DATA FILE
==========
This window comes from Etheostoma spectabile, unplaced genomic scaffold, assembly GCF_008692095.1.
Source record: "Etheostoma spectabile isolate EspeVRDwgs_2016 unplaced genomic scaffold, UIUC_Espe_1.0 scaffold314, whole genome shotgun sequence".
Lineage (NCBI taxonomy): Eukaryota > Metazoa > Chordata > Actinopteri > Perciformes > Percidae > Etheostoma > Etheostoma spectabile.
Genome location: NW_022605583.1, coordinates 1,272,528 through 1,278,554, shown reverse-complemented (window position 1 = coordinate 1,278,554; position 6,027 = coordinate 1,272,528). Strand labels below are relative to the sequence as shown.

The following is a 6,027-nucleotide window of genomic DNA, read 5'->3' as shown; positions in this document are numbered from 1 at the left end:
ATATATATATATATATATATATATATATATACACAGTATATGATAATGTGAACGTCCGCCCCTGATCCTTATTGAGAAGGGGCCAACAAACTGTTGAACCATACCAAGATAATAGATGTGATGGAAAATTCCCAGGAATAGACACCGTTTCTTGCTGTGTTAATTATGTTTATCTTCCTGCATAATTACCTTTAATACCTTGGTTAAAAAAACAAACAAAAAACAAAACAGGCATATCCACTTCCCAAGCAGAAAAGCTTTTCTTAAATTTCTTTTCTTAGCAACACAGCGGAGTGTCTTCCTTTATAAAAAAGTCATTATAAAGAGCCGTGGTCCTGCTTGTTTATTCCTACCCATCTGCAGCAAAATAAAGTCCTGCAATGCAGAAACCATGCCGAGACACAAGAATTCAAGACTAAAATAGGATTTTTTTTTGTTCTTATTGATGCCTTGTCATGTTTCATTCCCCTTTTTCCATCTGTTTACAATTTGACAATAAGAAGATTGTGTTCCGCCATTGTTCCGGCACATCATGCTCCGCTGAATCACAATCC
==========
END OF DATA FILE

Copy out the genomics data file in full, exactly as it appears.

This window comes from Etheostoma spectabile, unplaced genomic scaffold, assembly GCF_008692095.1.
Source record: "Etheostoma spectabile isolate EspeVRDwgs_2016 unplaced genomic scaffold, UIUC_Espe_1.0 scaffold314, whole genome shotgun sequence".
Lineage (NCBI taxonomy): Eukaryota > Metazoa > Chordata > Actinopteri > Perciformes > Percidae > Etheostoma > Etheostoma spectabile.
Genome location: NW_022605583.1, coordinates 1,272,528 through 1,278,554, shown reverse-complemented (window position 1 = coordinate 1,278,554; position 6,027 = coordinate 1,272,528). Strand labels below are relative to the sequence as shown.

The following is a 6,027-nucleotide window of genomic DNA, read 5'->3' as shown; positions in this document are numbered from 1 at the left end:
ATATATATATATATATATATATATATATATACACAGTATATGATAATGTGAACGTCCGCCCCTGATCCTTATTGAGAAGGGGCCAACAAACTGTTGAACCATACCAAGATAATAGATGTGATGGAAAATTCCCAGGAATAGACACCGTTTCTTGCTGTGTTAATTATGTTTATCTTCCTGCATAATTACCTTTAATACCTTGGTTAAAAAAACAAACAAAAAACAAAACAGGCATATCCACTTCCCAAGCAGAAAAGCTTTTCTTAAATTTCTTTTCTTAGCAACACAGCGGAGTGTCTTCCTTTATAAAAAAGTCATTATAAAGAGCCGTGGTCCTGCTTGTTTATTCCTACCCATCTGCAGCAAAATAAAGTCCTGCAATGCAGAAACCATGCCGAGACACAAGAATTCAAGACTAAAATAGGATTTTTTTTTGTTCTTATTGATGCCTTGTCATGTTTCATTCCCCTTTTTCCATCTGTTTACAATTTGACAATAAGAAGATTGTGTTCCGCCATTGTTCCGGCACATCATGCTCCGCTGAATCACAATCC